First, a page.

Grain-Fed vs Grass-Fed Beef- What’s the Difference?

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When choosing meat for your summer cookout, the various labels on the packaging can seem a little overwhelming. One of the label claims that people often see is grass-fed beef. At first glance, this seems like a straightforward claim.

But what does it really mean?

Cattle are ruminants which means their diet must contain forages, like grass and hay. They graze plant material that humans cannot eat. Most cows start their lives the same way. Calves are born on pasture and stay on pasture until it is time to be weaned from their mother. In the traditional model, cattle are then finished by feeding supplemental grains, like corn, soybeans, and wheat to increase the amount of energy they are getting. Grain is fed because it has higher energy levels, which speeds up the process and increases efficiency. Once they reach the desired weight, they are processed and the meat is sent to the grocery store, restaurant, or consumer. 

Beef Cuts

The grass-fed claim means that these animals had access to pasture their entire lives and were not fed grains. There is also a grass-finished claim, which means the animal may have been fed grains at some point in its life, and should have the percentage of grain to grass-fed somewhere on the label. These are both considered unverified claims, which means no third party has come out to inspect and certify the practice. 

Because grass-fed beef is eating a diet lower in calories and energy, it takes longer to get to the proper weight and finish, which is the amount of fat an animal has. It also takes more space to provide enough forage for these animals. This extra time on the farm is why grass-fed beef often has a price premium.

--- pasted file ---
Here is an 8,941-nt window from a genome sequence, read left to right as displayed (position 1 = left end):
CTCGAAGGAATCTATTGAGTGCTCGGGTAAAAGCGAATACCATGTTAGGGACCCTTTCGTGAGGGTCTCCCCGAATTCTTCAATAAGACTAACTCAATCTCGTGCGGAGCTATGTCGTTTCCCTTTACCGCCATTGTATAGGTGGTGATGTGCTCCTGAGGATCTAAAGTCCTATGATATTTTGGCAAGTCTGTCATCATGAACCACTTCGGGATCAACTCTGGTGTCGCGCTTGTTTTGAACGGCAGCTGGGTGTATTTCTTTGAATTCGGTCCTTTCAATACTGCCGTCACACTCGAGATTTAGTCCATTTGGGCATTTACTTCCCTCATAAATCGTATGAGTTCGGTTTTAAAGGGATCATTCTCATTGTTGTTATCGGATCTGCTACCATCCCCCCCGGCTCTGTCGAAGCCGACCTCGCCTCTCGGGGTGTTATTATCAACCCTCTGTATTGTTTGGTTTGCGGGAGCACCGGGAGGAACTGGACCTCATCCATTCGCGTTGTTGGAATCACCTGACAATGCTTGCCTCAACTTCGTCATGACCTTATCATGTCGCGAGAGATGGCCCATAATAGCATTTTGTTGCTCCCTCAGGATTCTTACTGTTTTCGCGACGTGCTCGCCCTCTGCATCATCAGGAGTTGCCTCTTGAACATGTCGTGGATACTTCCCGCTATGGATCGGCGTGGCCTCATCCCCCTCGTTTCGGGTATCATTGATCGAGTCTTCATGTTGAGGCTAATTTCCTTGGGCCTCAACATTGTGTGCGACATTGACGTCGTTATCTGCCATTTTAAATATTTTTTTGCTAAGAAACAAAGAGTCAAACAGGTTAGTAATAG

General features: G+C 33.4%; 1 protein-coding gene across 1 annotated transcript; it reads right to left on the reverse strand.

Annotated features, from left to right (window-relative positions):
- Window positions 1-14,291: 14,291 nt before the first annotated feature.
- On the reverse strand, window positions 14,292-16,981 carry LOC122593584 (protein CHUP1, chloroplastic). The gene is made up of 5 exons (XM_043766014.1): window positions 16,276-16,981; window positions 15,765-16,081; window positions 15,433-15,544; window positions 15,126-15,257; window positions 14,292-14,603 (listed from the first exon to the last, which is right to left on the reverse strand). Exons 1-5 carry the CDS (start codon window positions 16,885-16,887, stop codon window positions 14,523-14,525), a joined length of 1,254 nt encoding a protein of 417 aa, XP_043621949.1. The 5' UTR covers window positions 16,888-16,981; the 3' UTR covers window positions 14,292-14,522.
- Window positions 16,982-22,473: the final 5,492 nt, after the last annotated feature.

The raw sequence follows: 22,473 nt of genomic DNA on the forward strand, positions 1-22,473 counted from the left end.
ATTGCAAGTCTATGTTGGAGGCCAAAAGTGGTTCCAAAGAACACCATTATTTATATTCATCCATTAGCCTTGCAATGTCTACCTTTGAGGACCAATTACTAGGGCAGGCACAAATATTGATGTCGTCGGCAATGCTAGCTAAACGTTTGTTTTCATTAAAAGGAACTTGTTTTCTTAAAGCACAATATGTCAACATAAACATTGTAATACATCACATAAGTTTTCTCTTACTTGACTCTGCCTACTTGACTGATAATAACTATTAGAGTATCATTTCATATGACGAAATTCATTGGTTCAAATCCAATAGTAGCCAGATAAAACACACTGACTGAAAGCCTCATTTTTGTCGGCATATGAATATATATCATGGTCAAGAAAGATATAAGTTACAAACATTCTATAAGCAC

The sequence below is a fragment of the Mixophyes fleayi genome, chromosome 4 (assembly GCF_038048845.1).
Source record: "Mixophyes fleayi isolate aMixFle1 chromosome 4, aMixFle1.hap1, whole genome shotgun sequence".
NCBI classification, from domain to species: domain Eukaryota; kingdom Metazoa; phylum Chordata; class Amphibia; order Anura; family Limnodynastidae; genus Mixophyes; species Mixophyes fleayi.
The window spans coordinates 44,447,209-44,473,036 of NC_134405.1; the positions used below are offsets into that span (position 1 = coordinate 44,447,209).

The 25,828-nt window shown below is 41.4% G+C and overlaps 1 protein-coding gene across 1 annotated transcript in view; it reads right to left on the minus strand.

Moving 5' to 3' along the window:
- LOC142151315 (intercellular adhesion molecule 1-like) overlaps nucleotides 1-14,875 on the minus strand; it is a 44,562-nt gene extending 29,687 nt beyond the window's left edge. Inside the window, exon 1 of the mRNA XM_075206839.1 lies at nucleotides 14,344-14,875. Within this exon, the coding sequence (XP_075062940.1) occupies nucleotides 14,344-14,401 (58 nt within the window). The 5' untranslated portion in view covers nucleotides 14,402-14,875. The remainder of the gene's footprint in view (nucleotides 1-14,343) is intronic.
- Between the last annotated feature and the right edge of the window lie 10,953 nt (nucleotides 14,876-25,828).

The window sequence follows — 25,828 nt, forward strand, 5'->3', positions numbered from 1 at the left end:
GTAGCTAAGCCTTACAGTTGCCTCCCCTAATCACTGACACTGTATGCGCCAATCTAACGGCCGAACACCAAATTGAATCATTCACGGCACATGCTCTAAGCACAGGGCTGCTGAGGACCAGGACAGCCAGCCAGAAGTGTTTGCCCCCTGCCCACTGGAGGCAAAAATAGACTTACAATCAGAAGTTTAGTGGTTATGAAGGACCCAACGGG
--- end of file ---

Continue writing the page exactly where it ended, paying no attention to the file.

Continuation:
These different practices do influence the final product. Due to their diet, grain-fed beef tends to have whiter colored fat and typically has more marbling. The marbling is responsible for a lot of the flavor and tenderness of beef and is used when grading quality. Grass-fed beef typically has a more yellow-colored fat and is leaner with less overall marbling and fat. Many people have a personal preference for the flavor of either grain or grass-fed beef. Give both a try and see which you prefer!

In addition to appearance and flavor, there are some nutritional differences between the two types of beef. Grass-fed beef tends to be lower in calories since it has less fat. It has also been shown to have higher levels of Omega 3 fatty acids compared to grain-fed beef which has many health benefits.

Choosing either grain or grass-fed beef comes down to personal preference for taste and ideals. Regardless of your choice in grain or grass fed, beef is a healthy and safe component of any diet. Beef is high in protein as well as vitamins and minerals such as iron, zinc, and B12. Union County has many options for people looking to purchase meat from a local farmer. Visiting the Farmers Markets allows consumers to meet the farmer and ask questions about how the animals were raised. Other resources include the Visit NC Farms App and the Union County Local Foods website. Both of these can be found on the N.C. Cooperative Extension of Union County website under The Local Foods tab. Be sure to enjoy plenty of fresh and delicious meats as part of your summer celebrations.

Written By

Rachel Owens, N.C. Cooperative ExtensionRachel OwensExtension Agent, Agriculture - Livestock Call Rachel Email Rachel N.C. Cooperative Extension, Union County Center
Updated on Jul 16, 2021
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